Staples and Office Depot – Case Study Example

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The paper "Staples and Office Depot" is a brilliant example of a case study on business. Office superstore is an industry that is dominated by three major stores that are in competition with each other. The dominating companies in this industry include Office Depot, OfficeMax, and the Staples companies respectively. The major competitors in this market include Office Depot, Staples, and OfficeMax Company. The intense competition between Office Depot and Staples stores, lead to increased benefits to the consumers. The characteristics of this industry include the fact that the industry is dominated by companies that compete with each other aggressively. The Staples has almost five hundred stores, where Office Deport has over five hundred stores in the entire nation. These companies are in competition with each other in the metropolitan region in the country. Office Depot and Staples got into an agreement in which Staples would obtain the stocks, whereas Office Deport would get the assets worth $4 billion. This merged company was expected to have unified annual sales exceeding $ 10 billion. 

Some barriers to entry maintain the structure of this industry. The major barrier to entry is price. The supplying price for Staples office is low in the places where the other national offices do compete. This price increases in the regions where the existing competitor is OfficeMax. The price is extremely high in the regions where Staple experiences no competition. The case is the same for Office Depot, which charges reduced price at the competition regions, relatively high price where there is little competition, and extremely high in the regions where the store has no competition.
The other barrier to entry is the fact that superstores provide the customers with a one-stop convenience of shopping something that cannot be provided by the other retailers in the industry.

The merger between Staples and Office Depot might injure the consumers who derive their gain from the rivalry of the two stores and the consumer expecting to reap the future reward of the superstore competition. The merger between the two stores would result in reduced competition in the industry. This would be a serious step towards the reduction of the destructive competition in price that is followed by the approaching saturation in the market. This also implies that the existing competition fear in the industry would die out. On the other hand, the merger would lead to increased profits for the merged company. If an elasticity curve is plotted, the price will be directly related to the demand for the products in the market (William 12). This is so because the merged company will have increased capital, increased resources, increased market, and the increase in the demand of the customers since the customers for the two companies would be doubled. The main effect would be increased sales and profits for the company. In regions where the company dominates the profits would be extremely high. In the regions where the company faces slight competition, the profit would be relatively low, and the region that the company minimum dominance the profits would be reduced.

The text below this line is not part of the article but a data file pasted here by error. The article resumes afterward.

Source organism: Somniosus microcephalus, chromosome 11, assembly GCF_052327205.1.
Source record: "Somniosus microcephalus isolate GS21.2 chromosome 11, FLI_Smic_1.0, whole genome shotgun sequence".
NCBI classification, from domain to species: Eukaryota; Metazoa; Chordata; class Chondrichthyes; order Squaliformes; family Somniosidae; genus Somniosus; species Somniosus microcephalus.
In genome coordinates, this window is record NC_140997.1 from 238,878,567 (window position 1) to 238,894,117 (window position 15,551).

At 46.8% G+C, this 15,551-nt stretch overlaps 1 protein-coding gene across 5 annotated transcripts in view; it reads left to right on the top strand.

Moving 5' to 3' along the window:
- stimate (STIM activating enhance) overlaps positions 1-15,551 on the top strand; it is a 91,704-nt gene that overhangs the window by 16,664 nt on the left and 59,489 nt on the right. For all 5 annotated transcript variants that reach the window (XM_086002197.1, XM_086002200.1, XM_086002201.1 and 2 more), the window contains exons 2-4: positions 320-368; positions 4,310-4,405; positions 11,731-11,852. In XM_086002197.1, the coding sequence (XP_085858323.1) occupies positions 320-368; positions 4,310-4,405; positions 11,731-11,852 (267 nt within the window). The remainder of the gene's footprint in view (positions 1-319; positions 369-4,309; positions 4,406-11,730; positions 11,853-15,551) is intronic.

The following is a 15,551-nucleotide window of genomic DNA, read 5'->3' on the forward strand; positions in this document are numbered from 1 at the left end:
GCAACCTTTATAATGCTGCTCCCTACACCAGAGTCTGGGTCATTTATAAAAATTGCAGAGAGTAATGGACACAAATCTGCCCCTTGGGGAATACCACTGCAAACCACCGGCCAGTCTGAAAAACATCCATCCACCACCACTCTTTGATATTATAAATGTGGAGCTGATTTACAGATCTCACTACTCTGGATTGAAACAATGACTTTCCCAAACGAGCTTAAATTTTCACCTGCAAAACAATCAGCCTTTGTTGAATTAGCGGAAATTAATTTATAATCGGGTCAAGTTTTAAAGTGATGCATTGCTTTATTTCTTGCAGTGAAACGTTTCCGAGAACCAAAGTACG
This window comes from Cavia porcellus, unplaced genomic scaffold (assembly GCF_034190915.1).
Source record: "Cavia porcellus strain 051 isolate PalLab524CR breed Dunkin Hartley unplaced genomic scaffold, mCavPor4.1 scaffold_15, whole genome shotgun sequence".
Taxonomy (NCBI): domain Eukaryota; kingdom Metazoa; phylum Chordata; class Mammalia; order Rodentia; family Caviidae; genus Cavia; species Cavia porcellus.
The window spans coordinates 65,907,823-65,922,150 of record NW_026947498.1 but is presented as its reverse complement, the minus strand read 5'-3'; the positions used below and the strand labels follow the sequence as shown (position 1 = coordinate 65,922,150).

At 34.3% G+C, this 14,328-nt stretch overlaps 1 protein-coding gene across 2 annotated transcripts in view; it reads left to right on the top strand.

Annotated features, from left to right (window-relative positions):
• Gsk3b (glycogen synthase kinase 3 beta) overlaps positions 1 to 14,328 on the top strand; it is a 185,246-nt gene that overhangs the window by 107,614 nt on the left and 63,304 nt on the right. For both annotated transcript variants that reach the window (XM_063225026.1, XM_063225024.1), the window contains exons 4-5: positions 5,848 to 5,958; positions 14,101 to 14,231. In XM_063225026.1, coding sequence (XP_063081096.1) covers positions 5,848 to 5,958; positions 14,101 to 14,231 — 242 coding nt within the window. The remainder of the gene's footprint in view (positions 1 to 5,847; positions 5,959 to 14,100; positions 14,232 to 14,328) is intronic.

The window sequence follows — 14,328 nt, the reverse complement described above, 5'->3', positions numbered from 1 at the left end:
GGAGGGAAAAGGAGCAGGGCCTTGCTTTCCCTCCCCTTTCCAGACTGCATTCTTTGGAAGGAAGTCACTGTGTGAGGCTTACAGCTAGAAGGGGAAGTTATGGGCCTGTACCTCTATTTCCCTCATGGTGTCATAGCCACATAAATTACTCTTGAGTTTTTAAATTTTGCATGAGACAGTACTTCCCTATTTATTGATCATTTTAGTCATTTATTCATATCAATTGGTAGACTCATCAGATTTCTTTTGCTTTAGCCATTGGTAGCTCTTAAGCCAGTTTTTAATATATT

Over time if the company continues to provide the consumer with the one-stop purchasing, the profits would continue to increase. If the quality of the products were compromised, the firm would have reduced customers hence reduced profits.

The relevant market, in this case, is that of the superstores that sell the office supplies offers to the consumers and providing the consumers with a unique convenience, price, and selection. The geographical region is the metropolitan area that is influenced by the acquisition is the relevant area. This includes the 42 area in which Office Depot and Staples operated and the different metropolitan areas in the entire country. The proposed transaction would be made up of the two competing companies in the market leaving one competitor of superstore with the other retailers. This means that sellers who do not specialize in office products should be part of the market. The key evidence is that the anticompetitive effects, power of raising the consumer price are always depended in the merger that provides the firm increased dominance in the position of the market.

The merger, in the sense that the total shares of the two merged companies would be 100% for the fifteen metropolitan areas, would affect the Herfindahl-Hirschman Index (HHI). In addition, the remaining twenty-seven regions, the post-merger sector shares will vary from forty-five percent to ninety-four percent with the HHI ranges of 5,003-9,049. The reported percentages are of high level raising the illegality presumption. The case lists a range rather than an exact number because the details are but an approximation of the future occurrence. The future occurrence has no certainty, but can only be a presumption. The HHI levels indicate a high industrial concentration. This high concentration would be because of the merger.

Staples and Office Depot have argued that the relevant superstore market has failed to account for the office supplies that were sold by different retailers. According to the two companies, the merger would make annual sales exceeding $10 billion. 


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